- Associated Press - Wednesday, December 23, 2015

GRAND RAPIDS, Mich. (AP) - Half of the sexual assault kits stored by Grand Rapids police were not given to state police for DNA testing, according to records obtained by WOOD-TV.

The state Attorney General’s office asked Grand Rapids police to sort through its kits, some of which dated back 15 years. Documents reveal 199 out of 403 rape kits held as evidence were untested, the television station reported (https://bit.ly/1kgPz92 ).

The police department will have to examine each case to make sure there were no oversights in getting them tested, Grand Rapids Sgt. Steve Labrecque said.

The untested kits may have had no value as evidence due to confessions or false reports and were not needed, he added.

“I would have no reason to suspect we just forgot almost 200 cases,” Labrecque said.

Police departments across the country have been struggling to catch up on rape kit testing.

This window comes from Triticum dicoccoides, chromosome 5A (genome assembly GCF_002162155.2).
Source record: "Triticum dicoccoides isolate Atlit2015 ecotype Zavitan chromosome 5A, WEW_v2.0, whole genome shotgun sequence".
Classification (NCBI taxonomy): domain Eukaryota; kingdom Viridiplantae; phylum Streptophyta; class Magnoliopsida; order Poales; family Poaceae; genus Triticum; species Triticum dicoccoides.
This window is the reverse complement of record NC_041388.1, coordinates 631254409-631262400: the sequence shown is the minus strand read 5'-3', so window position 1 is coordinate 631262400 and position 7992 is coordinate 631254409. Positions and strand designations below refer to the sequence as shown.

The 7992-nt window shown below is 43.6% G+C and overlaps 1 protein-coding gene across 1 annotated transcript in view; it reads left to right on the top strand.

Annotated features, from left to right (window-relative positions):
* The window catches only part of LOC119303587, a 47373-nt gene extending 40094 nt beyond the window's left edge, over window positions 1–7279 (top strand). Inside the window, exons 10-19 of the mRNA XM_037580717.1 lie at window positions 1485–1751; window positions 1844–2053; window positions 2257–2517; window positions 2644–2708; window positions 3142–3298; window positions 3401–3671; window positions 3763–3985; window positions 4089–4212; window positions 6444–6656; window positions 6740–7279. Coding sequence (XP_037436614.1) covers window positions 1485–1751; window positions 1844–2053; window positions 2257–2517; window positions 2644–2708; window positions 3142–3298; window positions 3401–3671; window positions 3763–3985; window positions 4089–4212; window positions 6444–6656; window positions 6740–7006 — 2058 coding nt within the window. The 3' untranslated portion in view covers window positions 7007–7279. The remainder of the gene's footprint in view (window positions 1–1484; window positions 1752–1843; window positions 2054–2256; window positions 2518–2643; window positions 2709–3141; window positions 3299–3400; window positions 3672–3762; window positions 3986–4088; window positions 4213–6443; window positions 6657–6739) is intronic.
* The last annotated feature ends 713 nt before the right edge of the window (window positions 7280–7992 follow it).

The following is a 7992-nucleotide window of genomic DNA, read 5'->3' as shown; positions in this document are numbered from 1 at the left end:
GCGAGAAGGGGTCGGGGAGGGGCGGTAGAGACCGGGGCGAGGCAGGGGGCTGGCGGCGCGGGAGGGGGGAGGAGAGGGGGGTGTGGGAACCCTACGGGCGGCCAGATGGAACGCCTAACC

About 11,300 kits were found in 2009 in a Detroit police property storage facility. More than 10,000 have since been tested and nearly 550 suspected serial sexual offenders have been identified.

But finding funds to do the testing has been a chore in Detroit and other cities.

Federal grants paid for the testing of the first 2,000 Detroit kits. The state then chipped in $4 million to test 8,000 kits and $3 million to the Attorney General’s office to help in prosecutions.

Groups also have been helping raise $10 million from private donors and nonprofit organizations.

An estimated 70,000 kits across the country will be tested with a combined $79 million in federal and New York City funds designed to cut the backlog of untested DNA evidence in 27 states.

Michigan law now requires police in the state to obtain a rape-evidence box from a health care facility within 14 days of being notified. Police have 14 more days to submit the DNA to a lab, where it generally must be analyzed within 90 days.

“This is just another step where the public can be assured we are doing, and other agencies are doing, what we’re supposed to be doing,” Labrecque said.


Information from: WOOD-TV, https://www.woodtv.com

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